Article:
Every New Years thousands of people worldwide create a resolution for themselves for the year to come. This “goal” is usually set around health and happiness and may include shedding a few pounds, getting organized, or making time each day for numero uno (that’s you!). As January slips by, many still incorporate their resolution or goal, into their thought processes and into their daily planning. In February, only the hard-core continue with their mission. Dan Diamond, a contributor to Forbes magazine, states only 8% of people achieve their New Year’s Resolution. So I ask myself, ‘Why is it important to have a New Year’s Resolution?’.
Joel and Michelle Levey, in their book Living In Balance, state ‘Intention is a power that sets our trajectory as we initiate a path of action’. They go on to say that without a clear intention one tends to drift. By setting an intention we are more likely to pay attention to the outcome of our efforts. For example, I may go to a coffee shop with the intention of listening and connecting to myself and others in the moment. As I walk in a man may hold the door open for m and knowing my intention I would look him straight in the eye and say with a smile, ‘Thank you’. I may also go up to the cashier and before ordering my coconut milk latte ask, ‘How are you today?’ and actively listen as she answers.
Without the intention of listening and connecting with those around me, I may not even notice the man holding the door open for me. If I did happen to notice, I may give a half-hearted, ‘Thanks’. The cashier busily making drinks and taking orders could have hastily asked what I wanted. I would have responded and she would have rang me up, both of us missing the opportunity to be present with one another. She might not know that the people waiting to order their drinks actually care about her wellbeing. This would create a sense of ‘other’ or separateness, which often leads to pain.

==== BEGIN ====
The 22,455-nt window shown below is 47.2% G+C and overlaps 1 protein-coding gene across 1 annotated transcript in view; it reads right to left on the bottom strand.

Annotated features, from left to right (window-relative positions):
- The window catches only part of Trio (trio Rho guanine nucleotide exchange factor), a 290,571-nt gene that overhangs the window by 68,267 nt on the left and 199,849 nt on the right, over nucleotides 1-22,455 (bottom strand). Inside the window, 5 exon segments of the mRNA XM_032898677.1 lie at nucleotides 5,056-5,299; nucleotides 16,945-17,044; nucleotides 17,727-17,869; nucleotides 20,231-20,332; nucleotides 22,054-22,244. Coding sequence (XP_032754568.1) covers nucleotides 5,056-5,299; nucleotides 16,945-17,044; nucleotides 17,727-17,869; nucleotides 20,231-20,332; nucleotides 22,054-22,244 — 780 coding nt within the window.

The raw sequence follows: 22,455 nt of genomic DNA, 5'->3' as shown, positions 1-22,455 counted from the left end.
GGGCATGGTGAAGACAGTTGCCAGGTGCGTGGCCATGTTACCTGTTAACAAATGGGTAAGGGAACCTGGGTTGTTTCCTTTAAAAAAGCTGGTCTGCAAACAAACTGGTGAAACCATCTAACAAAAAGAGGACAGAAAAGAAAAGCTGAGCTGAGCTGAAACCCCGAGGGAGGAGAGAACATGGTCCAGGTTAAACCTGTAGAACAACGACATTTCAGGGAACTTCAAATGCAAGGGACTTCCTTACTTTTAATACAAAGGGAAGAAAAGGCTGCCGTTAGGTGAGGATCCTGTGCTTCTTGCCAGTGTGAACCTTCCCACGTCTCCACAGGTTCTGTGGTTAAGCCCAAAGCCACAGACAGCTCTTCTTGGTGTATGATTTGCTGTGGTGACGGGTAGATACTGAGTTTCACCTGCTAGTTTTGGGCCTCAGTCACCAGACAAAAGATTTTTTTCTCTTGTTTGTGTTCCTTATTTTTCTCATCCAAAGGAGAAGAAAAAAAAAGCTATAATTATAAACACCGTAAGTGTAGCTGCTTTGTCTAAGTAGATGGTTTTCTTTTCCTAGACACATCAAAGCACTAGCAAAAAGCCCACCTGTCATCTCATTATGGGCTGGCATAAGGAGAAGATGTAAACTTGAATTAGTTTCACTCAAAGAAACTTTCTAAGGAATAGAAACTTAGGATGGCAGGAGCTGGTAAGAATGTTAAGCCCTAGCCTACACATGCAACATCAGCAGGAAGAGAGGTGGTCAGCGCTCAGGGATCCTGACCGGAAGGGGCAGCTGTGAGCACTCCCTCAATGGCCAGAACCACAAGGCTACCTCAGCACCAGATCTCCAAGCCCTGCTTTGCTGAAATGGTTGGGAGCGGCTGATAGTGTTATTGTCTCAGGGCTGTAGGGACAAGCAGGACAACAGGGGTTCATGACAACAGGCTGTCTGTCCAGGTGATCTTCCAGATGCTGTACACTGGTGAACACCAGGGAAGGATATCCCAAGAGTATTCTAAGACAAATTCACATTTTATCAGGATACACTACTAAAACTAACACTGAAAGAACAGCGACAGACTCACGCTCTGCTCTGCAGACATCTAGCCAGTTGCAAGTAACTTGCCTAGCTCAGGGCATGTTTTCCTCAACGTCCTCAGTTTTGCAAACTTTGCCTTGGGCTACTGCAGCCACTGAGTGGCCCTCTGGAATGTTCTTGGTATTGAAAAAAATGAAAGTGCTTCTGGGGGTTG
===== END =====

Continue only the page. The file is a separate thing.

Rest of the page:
As you can see, setting an intention creates a connection with yourself as well as with others. This leads to living life with purpose. Intentions also allow one to more easily make decisions. As obstacles arise one can refer to the set intention.
Here is an example of how an intention can help you overcome an obstacle in action: As I drive to the coffee shop a woman pulls out in front of me. Instead of reacting to the situation by honking and throwing my hands up, I can refer back to my intention of connecting with myself and others in the moment. I sense the urge to react, but instead I listen and connect to the feelings in my body. I realize I am scared for the safety of myself and the other driver. So instead of riding the car’s bumper all the way to the coffee shop, I may give them some space on the road.
Setting an intention is similar to setting a goal or resolution. It is a way by which to live life. Whenever one feels overwhelmed or off track, is it useful to stop and reawaken to the set intention. When setting my intention for 2016, I found Melissa McCleery’s question to be most helpful.
- What do I want to be doing, thinking, feeling, and being 12 months from now?
Answering each part of the question honestly is the first step to creating a New Year’s Resolution. This is followed by the very important second and third steps by answering these questions:
- What will this look like? How can I measure my success?
- How will I accomplish these goals?
Remember, taking small steps toward the attainment of these resolutions will mean a greater likelihood of accomplishing them. Coming back to these goals frequently throughout the year helps one recenter when they fallen off track. Checking in also allows one to see progress more easily. I suggest writing the resolutions, or intentions on sticky-notes and placing them throughout a 2016 planner as a reminder to check in with oneself.
As the year goes on, the intention by which one lives may change. That is okay. Re-evaluate, recenter, and begin again. On this path called life, there are no right or wrong turns. Only lessons to be learned which guide us.
May you learn while on the path to happiness and freedom.
*Copyright © Melissa McCreery foot clinic Etobicoke, PhD. Psychologist, Author, and Emotional Eating Expert, Dr. Melissa McCreery focuses on the three O’s that ambush successful, high-achieving women – overeating, overwhelm, and overload. Take the free Hidden Hungers Quiz at http://TooMuchOnHerPlate.com and get customized steps to end your overeating.